- Rinse lotus seeds and soak in a bowl of water until softened, at least 4 hours or overnight.
- Split each seed in half and remove the small bitter sprout/germ in the center. (Note: Some dried seed packets will have already done this for you - the ones I got had been pretty thorough. There had been only a handful of seeds in which I found the germ still inside. I went through all of the seeds for the sake of thoroughness, but it's not clear to me that the few that still remained would have made that much difference.)
- In a large pot on the stove, cover lotus seeds completely with water and bring to a boil. Then lower heat to a simmer until tender, adding water if necessary to keep seeds covered (about 1.5 hours).
- Reserve 1 cup of the lotus-seed cooking water. Drain the seeds and set aside to cool (if you wish to speed up the process, put the pot they're in into an ice bath). Transfer seeds to a food processor or blender. Process to a smooth paste (adding a splash of the reserved lotus-seed cooking water when necessary). Optionally, for a finer texture, press the paste through a fine sieve.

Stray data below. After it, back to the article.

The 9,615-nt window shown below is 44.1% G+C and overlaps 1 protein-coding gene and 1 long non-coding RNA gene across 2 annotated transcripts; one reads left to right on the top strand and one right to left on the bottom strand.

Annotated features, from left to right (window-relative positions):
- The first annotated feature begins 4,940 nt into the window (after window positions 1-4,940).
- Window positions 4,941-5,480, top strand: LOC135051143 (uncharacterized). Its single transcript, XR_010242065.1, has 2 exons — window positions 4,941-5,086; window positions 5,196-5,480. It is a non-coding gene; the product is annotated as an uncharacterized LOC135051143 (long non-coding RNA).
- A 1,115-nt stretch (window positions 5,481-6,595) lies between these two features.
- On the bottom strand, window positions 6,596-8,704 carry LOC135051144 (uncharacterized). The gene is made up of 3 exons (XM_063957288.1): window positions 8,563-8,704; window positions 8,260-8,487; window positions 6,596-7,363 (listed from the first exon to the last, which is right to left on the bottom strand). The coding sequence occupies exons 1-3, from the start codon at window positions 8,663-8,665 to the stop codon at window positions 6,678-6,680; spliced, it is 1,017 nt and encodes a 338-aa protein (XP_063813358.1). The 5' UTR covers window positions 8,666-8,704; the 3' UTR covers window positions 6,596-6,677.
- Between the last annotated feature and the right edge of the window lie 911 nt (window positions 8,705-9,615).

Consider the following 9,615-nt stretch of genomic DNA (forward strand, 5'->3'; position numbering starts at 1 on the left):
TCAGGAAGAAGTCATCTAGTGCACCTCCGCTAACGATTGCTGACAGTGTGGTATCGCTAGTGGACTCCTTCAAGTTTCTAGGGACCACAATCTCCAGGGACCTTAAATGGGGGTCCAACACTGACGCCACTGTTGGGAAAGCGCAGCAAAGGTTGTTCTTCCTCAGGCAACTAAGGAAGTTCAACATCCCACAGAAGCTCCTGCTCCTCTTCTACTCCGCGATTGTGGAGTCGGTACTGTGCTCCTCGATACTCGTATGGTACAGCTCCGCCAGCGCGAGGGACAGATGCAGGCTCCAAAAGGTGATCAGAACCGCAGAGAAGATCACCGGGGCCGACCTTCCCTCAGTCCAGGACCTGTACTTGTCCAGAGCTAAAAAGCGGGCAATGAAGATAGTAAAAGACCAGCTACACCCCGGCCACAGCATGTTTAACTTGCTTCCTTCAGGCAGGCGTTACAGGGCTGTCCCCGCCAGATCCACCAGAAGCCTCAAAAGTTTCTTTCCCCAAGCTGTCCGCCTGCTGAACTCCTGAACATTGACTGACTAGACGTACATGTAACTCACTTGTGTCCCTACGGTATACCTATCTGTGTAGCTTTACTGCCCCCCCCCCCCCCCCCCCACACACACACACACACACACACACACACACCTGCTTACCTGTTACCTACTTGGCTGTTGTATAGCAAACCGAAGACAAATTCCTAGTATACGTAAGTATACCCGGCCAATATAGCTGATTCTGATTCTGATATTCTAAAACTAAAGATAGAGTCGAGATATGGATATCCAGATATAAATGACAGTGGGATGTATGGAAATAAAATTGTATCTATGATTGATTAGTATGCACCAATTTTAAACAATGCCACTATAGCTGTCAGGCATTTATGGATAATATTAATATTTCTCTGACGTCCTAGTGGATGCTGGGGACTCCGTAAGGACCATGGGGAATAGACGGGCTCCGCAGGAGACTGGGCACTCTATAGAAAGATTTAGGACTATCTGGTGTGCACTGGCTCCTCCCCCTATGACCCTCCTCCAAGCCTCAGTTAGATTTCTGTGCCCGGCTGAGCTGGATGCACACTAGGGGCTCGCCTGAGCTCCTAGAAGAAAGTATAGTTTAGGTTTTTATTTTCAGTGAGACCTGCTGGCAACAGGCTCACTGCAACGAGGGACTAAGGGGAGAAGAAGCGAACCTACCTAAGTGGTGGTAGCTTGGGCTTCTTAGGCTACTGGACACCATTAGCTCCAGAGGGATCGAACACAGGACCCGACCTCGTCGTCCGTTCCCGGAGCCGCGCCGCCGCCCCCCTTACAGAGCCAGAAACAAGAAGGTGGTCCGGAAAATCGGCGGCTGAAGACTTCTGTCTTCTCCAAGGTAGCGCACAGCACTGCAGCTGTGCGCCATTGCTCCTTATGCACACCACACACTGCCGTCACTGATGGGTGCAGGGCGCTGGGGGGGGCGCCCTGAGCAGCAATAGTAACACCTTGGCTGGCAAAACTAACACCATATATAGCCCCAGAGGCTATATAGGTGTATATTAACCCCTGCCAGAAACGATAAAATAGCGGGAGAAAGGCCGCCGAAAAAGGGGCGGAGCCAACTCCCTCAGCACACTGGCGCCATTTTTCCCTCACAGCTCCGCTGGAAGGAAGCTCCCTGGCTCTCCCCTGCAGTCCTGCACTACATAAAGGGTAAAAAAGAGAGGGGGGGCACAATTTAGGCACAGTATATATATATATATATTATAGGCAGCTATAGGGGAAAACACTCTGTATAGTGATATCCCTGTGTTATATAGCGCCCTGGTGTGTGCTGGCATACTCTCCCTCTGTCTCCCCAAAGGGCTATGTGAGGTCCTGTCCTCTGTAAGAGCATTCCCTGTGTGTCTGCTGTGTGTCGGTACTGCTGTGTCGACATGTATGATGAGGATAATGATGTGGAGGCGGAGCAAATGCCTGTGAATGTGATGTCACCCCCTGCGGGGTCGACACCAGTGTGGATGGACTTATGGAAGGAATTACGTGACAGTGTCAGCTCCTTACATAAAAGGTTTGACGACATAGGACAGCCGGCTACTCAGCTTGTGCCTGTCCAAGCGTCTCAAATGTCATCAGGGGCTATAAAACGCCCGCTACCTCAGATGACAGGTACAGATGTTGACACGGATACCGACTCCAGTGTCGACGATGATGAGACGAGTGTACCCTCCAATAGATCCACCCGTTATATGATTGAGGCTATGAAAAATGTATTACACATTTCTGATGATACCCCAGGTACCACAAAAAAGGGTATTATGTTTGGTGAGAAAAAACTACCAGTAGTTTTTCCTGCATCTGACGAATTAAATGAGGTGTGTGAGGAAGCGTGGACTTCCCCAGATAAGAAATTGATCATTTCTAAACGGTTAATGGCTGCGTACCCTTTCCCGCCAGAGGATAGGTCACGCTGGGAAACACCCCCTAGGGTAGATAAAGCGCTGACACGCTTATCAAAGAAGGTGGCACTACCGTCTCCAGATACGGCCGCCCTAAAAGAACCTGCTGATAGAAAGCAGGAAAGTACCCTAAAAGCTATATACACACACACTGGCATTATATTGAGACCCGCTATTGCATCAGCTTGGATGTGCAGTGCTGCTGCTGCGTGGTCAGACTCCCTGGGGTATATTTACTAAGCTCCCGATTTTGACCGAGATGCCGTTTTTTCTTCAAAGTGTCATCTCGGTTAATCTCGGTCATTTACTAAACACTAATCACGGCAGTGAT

- In a non-stick pan, combine lotus-seed paste and oil and cook over medium heat, stirring constantly until oil is incorporated. Add the 1/2 cup of sugar and stir until incorporated. Taste, and add more sugar if you wish, one tablespoon at a time. Remove from heat and set aside to cool.
I browsed a good half dozen sites on how to make lotus seed paste and tried to adapt a balance between convenience and tastiness. As much as I would love to have "traditional" or "most flavorful", a complex recipe usually means it never gets made, and I like my lotus seed-flavor way too much to miss out on a chance of having it in homemade mooncakes.
Part of the reason I started baking was because I like my goodies to be less obviously sweet - I want to taste the flavor, not just the sugar. So most of these recipes will have the sugar dialed down, and I avoid anything that uses corn syrup like the plague.